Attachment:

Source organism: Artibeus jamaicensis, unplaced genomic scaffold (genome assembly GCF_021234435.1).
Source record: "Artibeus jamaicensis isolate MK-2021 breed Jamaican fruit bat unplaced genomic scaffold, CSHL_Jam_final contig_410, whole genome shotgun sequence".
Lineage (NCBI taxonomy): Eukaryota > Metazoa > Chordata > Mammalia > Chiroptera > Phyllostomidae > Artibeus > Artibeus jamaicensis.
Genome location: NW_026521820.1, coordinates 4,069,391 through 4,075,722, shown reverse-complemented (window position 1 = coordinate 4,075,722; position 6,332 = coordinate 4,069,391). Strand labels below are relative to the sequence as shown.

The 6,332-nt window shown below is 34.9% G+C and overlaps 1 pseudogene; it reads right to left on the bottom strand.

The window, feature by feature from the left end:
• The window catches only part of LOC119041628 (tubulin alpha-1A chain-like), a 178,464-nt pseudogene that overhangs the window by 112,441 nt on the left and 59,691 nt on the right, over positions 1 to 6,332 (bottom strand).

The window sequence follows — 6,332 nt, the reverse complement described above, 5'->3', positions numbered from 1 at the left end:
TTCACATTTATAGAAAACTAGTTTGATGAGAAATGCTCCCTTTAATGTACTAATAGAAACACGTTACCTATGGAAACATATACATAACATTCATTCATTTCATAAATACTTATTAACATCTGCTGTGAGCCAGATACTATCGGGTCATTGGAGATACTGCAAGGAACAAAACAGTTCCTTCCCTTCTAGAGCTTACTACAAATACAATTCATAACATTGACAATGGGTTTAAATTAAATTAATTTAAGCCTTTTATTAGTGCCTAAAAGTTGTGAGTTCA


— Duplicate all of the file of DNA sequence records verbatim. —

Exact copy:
Source organism: Artibeus jamaicensis, unplaced genomic scaffold (genome assembly GCF_021234435.1).
Source record: "Artibeus jamaicensis isolate MK-2021 breed Jamaican fruit bat unplaced genomic scaffold, CSHL_Jam_final contig_410, whole genome shotgun sequence".
Lineage (NCBI taxonomy): Eukaryota > Metazoa > Chordata > Mammalia > Chiroptera > Phyllostomidae > Artibeus > Artibeus jamaicensis.
Genome location: NW_026521820.1, coordinates 4,069,391 through 4,075,722, shown reverse-complemented (window position 1 = coordinate 4,075,722; position 6,332 = coordinate 4,069,391). Strand labels below are relative to the sequence as shown.

The 6,332-nt window shown below is 34.9% G+C and overlaps 1 pseudogene; it reads right to left on the bottom strand.

The window, feature by feature from the left end:
• The window catches only part of LOC119041628 (tubulin alpha-1A chain-like), a 178,464-nt pseudogene that overhangs the window by 112,441 nt on the left and 59,691 nt on the right, over positions 1 to 6,332 (bottom strand).

The window sequence follows — 6,332 nt, the reverse complement described above, 5'->3', positions numbered from 1 at the left end:
TTCACATTTATAGAAAACTAGTTTGATGAGAAATGCTCCCTTTAATGTACTAATAGAAACACGTTACCTATGGAAACATATACATAACATTCATTCATTTCATAAATACTTATTAACATCTGCTGTGAGCCAGATACTATCGGGTCATTGGAGATACTGCAAGGAACAAAACAGTTCCTTCCCTTCTAGAGCTTACTACAAATACAATTCATAACATTGACAATGGGTTTAAATTAAATTAATTTAAGCCTTTTATTAGTGCCTAAAAGTTGTGAGTTCA